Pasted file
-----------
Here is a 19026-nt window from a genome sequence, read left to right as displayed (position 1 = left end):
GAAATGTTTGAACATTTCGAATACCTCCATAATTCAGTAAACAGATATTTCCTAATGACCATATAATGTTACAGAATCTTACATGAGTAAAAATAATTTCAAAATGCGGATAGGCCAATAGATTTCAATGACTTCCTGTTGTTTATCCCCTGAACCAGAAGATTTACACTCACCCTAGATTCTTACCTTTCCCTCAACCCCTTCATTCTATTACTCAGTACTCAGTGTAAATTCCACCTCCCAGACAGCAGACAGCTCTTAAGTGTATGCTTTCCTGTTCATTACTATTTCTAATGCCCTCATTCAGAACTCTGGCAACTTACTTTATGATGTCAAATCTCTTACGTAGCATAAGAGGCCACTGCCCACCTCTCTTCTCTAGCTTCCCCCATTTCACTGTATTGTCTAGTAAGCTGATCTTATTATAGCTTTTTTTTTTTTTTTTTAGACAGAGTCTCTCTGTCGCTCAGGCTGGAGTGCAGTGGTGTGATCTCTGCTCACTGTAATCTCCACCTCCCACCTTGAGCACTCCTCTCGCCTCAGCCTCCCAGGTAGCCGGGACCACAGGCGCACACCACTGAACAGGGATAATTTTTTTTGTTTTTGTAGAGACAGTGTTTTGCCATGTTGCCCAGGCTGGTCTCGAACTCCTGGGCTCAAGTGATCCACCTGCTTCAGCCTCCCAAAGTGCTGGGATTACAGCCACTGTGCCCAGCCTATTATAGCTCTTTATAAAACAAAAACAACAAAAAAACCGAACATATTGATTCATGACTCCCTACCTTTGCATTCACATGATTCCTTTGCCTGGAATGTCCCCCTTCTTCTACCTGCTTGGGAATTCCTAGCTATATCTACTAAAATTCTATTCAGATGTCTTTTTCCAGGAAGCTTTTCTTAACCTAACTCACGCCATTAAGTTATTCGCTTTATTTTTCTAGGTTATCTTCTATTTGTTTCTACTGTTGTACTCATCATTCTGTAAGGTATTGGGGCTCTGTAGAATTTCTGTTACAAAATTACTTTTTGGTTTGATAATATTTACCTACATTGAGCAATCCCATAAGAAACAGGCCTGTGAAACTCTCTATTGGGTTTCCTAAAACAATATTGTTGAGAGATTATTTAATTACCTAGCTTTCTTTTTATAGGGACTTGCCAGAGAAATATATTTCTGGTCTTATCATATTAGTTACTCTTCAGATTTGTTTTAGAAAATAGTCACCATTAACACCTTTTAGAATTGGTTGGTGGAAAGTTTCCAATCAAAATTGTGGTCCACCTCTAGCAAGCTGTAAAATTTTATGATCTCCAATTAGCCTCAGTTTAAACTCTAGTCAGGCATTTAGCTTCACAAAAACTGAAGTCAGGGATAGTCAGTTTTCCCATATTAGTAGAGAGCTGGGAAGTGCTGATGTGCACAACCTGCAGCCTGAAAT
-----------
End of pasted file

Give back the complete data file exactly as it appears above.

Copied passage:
Here is a 19026-nt window from a genome sequence, read left to right as displayed (position 1 = left end):
GAAATGTTTGAACATTTCGAATACCTCCATAATTCAGTAAACAGATATTTCCTAATGACCATATAATGTTACAGAATCTTACATGAGTAAAAATAATTTCAAAATGCGGATAGGCCAATAGATTTCAATGACTTCCTGTTGTTTATCCCCTGAACCAGAAGATTTACACTCACCCTAGATTCTTACCTTTCCCTCAACCCCTTCATTCTATTACTCAGTACTCAGTGTAAATTCCACCTCCCAGACAGCAGACAGCTCTTAAGTGTATGCTTTCCTGTTCATTACTATTTCTAATGCCCTCATTCAGAACTCTGGCAACTTACTTTATGATGTCAAATCTCTTACGTAGCATAAGAGGCCACTGCCCACCTCTCTTCTCTAGCTTCCCCCATTTCACTGTATTGTCTAGTAAGCTGATCTTATTATAGCTTTTTTTTTTTTTTTTTAGACAGAGTCTCTCTGTCGCTCAGGCTGGAGTGCAGTGGTGTGATCTCTGCTCACTGTAATCTCCACCTCCCACCTTGAGCACTCCTCTCGCCTCAGCCTCCCAGGTAGCCGGGACCACAGGCGCACACCACTGAACAGGGATAATTTTTTTTGTTTTTGTAGAGACAGTGTTTTGCCATGTTGCCCAGGCTGGTCTCGAACTCCTGGGCTCAAGTGATCCACCTGCTTCAGCCTCCCAAAGTGCTGGGATTACAGCCACTGTGCCCAGCCTATTATAGCTCTTTATAAAACAAAAACAACAAAAAAACCGAACATATTGATTCATGACTCCCTACCTTTGCATTCACATGATTCCTTTGCCTGGAATGTCCCCCTTCTTCTACCTGCTTGGGAATTCCTAGCTATATCTACTAAAATTCTATTCAGATGTCTTTTTCCAGGAAGCTTTTCTTAACCTAACTCACGCCATTAAGTTATTCGCTTTATTTTTCTAGGTTATCTTCTATTTGTTTCTACTGTTGTACTCATCATTCTGTAAGGTATTGGGGCTCTGTAGAATTTCTGTTACAAAATTACTTTTTGGTTTGATAATATTTACCTACATTGAGCAATCCCATAAGAAACAGGCCTGTGAAACTCTCTATTGGGTTTCCTAAAACAATATTGTTGAGAGATTATTTAATTACCTAGCTTTCTTTTTATAGGGACTTGCCAGAGAAATATATTTCTGGTCTTATCATATTAGTTACTCTTCAGATTTGTTTTAGAAAATAGTCACCATTAACACCTTTTAGAATTGGTTGGTGGAAAGTTTCCAATCAAAATTGTGGTCCACCTCTAGCAAGCTGTAAAATTTTATGATCTCCAATTAGCCTCAGTTTAAACTCTAGTCAGGCATTTAGCTTCACAAAAACTGAAGTCAGGGATAGTCAGTTTTCCCATATTAGTAGAGAGCTGGGAAGTGCTGATGTGCACAACCTGCAGCCTGAAAT